5 Key Issues Affecting Your CubeSat Connectors
CubeSats started the New Space revolution. Space is now accessible, not just to highly-funded government agencies, but to commercial and academic projects.
These New Space entrepreneurs may not have the same deep experience that a long-standing government agency like NASA can bring to bear. So here’s some advice on what might seem to be an incidental part of your CubeSat.
Why Are Connectors for CubeSats Important?
Although unmanned space projects don’t involve direct risk to human life, there is a lot of time and money invested in these projects. Even a small nanosatellite has many costs relating to build, test, transport into space and deployment – and invested time.
These costs are particularly significant to academic teams – the students involved may have just one shot at getting everything right. Imagine the heartbreak of spending a whole year preparing for your launch, only to meet failure due to choosing an unsuitable connector!
5 key issues affecting space-bound connectors
1. Resilience to Mechanical Stress
To make sure your CubeSat works in orbit, first it must survive launch. Every aspect of the satellite is going to be subject to heavy vibration and high levels of acceleration in this phase of the vehicle life. Your connectors must stay together properly mated and not get damaged. And once the shaking subsides and it’s floating in orbit, it must be in perfect working order to start its operations.
2. Extreme Temperature Variations
Each orbital rotation brings a harsh cycle of direct thermal radiation from sunlight, followed by the cold shadow of the Earth. Even connectors buried inside the CubeSat stack will feel some effects from this temperature cycling. They need to be ready to resist both the extremes of the temperature, and the combined effects of continued cycling.
3. Space Constrains
Obviously we’re not talking about actual Space here – in the immortal words of Douglas Adams “Space is big. Really big.” However, the inside of your CubeSat is small – and you’ve got a lot of systems you want to fit in there.
Even with the biggest 12U sizes (that’s 12 lots of 10x10x10cm units, giving you 20x20x30cm), that’s not much room for payload experiments, power system, propulsion/flight controls and communications.
This means you want your connectors to be as small as possible – both in PCB space (also known as real estate) and space above and between the boards. However, make sure you don’t sacrifice other specifications in reducing the size of the connector.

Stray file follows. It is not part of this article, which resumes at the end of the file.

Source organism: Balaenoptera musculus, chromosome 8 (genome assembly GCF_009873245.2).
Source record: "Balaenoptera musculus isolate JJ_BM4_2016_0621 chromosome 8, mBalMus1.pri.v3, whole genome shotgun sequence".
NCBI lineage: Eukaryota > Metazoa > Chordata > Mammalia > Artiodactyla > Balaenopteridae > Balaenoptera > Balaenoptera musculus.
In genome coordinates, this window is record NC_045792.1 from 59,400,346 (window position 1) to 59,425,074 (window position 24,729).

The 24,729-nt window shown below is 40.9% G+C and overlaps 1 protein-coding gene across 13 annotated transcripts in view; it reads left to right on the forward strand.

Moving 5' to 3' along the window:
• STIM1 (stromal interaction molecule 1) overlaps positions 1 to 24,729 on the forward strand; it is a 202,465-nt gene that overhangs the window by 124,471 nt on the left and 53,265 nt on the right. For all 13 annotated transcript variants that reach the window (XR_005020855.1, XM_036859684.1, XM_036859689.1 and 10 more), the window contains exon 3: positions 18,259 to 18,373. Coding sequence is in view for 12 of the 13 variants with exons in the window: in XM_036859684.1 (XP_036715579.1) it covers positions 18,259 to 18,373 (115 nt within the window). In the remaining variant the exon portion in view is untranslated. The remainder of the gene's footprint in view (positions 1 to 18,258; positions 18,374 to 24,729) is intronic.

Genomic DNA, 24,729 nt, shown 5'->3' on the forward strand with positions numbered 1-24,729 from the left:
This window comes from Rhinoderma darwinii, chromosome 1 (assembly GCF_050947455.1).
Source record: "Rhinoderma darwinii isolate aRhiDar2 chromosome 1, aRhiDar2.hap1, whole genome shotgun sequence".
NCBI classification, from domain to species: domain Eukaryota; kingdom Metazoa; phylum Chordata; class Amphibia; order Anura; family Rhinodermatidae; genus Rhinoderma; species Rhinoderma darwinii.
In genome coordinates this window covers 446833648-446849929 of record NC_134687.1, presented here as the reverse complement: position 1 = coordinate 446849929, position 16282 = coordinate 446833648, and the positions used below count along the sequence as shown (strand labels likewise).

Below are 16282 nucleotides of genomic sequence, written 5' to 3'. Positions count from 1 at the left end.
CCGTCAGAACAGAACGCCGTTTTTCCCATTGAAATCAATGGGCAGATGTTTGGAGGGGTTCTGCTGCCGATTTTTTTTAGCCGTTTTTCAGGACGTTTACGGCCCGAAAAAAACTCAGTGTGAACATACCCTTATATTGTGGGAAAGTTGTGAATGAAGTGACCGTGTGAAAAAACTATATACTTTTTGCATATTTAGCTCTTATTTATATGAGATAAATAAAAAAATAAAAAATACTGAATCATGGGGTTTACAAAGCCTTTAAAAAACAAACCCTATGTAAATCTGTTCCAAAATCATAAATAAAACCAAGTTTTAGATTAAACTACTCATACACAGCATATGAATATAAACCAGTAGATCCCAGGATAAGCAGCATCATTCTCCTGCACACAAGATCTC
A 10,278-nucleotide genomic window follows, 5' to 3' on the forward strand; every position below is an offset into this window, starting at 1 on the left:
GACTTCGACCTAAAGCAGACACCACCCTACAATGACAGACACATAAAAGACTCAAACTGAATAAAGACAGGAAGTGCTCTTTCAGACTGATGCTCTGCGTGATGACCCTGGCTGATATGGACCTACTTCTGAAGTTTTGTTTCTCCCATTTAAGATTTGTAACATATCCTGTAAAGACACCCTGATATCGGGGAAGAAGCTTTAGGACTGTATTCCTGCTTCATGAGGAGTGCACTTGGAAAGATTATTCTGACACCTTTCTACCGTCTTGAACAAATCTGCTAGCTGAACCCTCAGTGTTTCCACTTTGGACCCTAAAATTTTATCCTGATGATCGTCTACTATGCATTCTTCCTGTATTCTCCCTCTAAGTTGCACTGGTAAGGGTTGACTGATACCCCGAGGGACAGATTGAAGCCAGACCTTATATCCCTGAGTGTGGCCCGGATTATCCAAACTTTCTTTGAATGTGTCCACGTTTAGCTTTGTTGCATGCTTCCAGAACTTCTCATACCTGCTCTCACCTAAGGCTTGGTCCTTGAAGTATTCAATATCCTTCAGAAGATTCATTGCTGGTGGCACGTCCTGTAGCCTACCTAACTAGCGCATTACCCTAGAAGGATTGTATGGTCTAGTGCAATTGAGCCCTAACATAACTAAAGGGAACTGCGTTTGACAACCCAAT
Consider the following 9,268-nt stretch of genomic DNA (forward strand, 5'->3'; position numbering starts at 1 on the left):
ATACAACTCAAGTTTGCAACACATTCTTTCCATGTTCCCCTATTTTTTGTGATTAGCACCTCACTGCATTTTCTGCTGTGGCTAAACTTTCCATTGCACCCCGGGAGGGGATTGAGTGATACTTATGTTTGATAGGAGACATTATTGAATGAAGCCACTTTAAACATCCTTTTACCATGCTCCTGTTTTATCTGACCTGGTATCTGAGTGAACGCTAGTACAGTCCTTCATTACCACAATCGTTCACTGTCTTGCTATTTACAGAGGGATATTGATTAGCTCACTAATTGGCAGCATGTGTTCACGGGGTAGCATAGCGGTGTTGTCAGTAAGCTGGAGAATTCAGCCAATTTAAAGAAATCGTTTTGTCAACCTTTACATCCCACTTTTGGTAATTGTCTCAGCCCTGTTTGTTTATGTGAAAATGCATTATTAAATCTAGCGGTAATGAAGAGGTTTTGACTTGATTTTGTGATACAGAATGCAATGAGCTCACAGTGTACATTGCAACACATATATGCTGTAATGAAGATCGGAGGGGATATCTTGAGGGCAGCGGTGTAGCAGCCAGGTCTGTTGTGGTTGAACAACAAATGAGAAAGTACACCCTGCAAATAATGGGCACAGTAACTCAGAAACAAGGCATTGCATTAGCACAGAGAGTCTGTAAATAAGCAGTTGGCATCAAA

4. Weight Constraints
Pushing weight into orbit is expensive. The more weight you have to push, the more it’ll cost you. It’s not a problem up there – it’s the getting there where your weight counts. Every gram saved might give you more fuel, more range, or extra payload options.
Small connectors are likely to be light as well, but keep an eye on the materials used – do you really need certain parts to be metal, when plastic will weigh less?
Vacuum brings out the worst in plastics. They can release gases and molecular particle debris. These molecules could contaminate other devices and optical systems within the CubeSat stack.
NASA and ESA both maintain lists of Outgassing data for a variety of materials – but it’s simpler to just ask the connector manufacturer. We can advise which of our connectors have low outgassing properties.
Connectors for CubeSats that don’t cost the Earth
Now you know some key issues that can affect your choice, you still need to understand the electrical performance your PCBs and cabling connections must fulfil. Once you’ve got all that data, you’re ready to choose your connectors.
Harwin loves space applications, and our connectors have already spent a lot of time in orbit. Our Experts are ready to guide you through our budget-friendly options. Whether you’re a student or graduate, or working in commercial space projects, we’ve got the connectors ready for you.
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